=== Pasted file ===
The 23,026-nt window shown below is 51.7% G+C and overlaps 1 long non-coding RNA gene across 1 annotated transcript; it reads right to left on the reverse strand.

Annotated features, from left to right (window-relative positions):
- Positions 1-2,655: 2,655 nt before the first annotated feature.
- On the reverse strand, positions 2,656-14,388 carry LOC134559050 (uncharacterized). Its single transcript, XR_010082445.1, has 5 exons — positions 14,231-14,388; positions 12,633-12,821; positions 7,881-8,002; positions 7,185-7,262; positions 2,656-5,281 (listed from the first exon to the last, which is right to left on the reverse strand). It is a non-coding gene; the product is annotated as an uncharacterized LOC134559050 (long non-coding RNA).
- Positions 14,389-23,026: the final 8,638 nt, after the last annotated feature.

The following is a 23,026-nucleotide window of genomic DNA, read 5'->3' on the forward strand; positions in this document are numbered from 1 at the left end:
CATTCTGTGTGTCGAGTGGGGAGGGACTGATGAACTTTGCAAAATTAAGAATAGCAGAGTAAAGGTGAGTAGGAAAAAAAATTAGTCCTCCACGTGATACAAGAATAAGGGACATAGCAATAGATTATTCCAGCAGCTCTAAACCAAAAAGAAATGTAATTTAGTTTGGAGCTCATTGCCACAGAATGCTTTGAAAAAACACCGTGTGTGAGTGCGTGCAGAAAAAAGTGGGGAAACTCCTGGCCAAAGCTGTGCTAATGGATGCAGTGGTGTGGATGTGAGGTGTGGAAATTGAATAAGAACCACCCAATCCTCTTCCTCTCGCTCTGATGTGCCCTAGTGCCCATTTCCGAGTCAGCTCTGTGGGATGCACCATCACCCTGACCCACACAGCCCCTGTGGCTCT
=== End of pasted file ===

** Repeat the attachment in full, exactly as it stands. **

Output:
The 23,026-nt window shown below is 51.7% G+C and overlaps 1 long non-coding RNA gene across 1 annotated transcript; it reads right to left on the reverse strand.

Annotated features, from left to right (window-relative positions):
- Positions 1-2,655: 2,655 nt before the first annotated feature.
- On the reverse strand, positions 2,656-14,388 carry LOC134559050 (uncharacterized). Its single transcript, XR_010082445.1, has 5 exons — positions 14,231-14,388; positions 12,633-12,821; positions 7,881-8,002; positions 7,185-7,262; positions 2,656-5,281 (listed from the first exon to the last, which is right to left on the reverse strand). It is a non-coding gene; the product is annotated as an uncharacterized LOC134559050 (long non-coding RNA).
- Positions 14,389-23,026: the final 8,638 nt, after the last annotated feature.

The following is a 23,026-nucleotide window of genomic DNA, read 5'->3' on the forward strand; positions in this document are numbered from 1 at the left end:
CATTCTGTGTGTCGAGTGGGGAGGGACTGATGAACTTTGCAAAATTAAGAATAGCAGAGTAAAGGTGAGTAGGAAAAAAAATTAGTCCTCCACGTGATACAAGAATAAGGGACATAGCAATAGATTATTCCAGCAGCTCTAAACCAAAAAGAAATGTAATTTAGTTTGGAGCTCATTGCCACAGAATGCTTTGAAAAAACACCGTGTGTGAGTGCGTGCAGAAAAAAGTGGGGAAACTCCTGGCCAAAGCTGTGCTAATGGATGCAGTGGTGTGGATGTGAGGTGTGGAAATTGAATAAGAACCACCCAATCCTCTTCCTCTCGCTCTGATGTGCCCTAGTGCCCATTTCCGAGTCAGCTCTGTGGGATGCACCATCACCCTGACCCACACAGCCCCTGTGGCTCT